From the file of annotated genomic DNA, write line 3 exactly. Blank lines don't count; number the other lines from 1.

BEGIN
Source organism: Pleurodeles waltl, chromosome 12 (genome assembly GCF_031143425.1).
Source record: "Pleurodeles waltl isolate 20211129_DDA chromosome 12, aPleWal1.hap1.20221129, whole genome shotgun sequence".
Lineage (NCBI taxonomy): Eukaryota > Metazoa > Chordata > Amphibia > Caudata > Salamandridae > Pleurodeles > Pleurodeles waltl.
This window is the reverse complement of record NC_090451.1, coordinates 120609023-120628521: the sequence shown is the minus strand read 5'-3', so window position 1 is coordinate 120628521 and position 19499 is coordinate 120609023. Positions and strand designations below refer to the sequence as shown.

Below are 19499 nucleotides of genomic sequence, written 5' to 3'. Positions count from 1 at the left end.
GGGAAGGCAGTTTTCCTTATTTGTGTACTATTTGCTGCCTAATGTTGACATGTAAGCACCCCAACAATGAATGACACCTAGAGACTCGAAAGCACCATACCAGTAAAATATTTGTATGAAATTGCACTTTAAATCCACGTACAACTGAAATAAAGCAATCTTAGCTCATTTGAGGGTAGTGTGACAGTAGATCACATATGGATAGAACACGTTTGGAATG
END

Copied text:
Lineage (NCBI taxonomy): Eukaryota > Metazoa > Chordata > Amphibia > Caudata > Salamandridae > Pleurodeles > Pleurodeles waltl.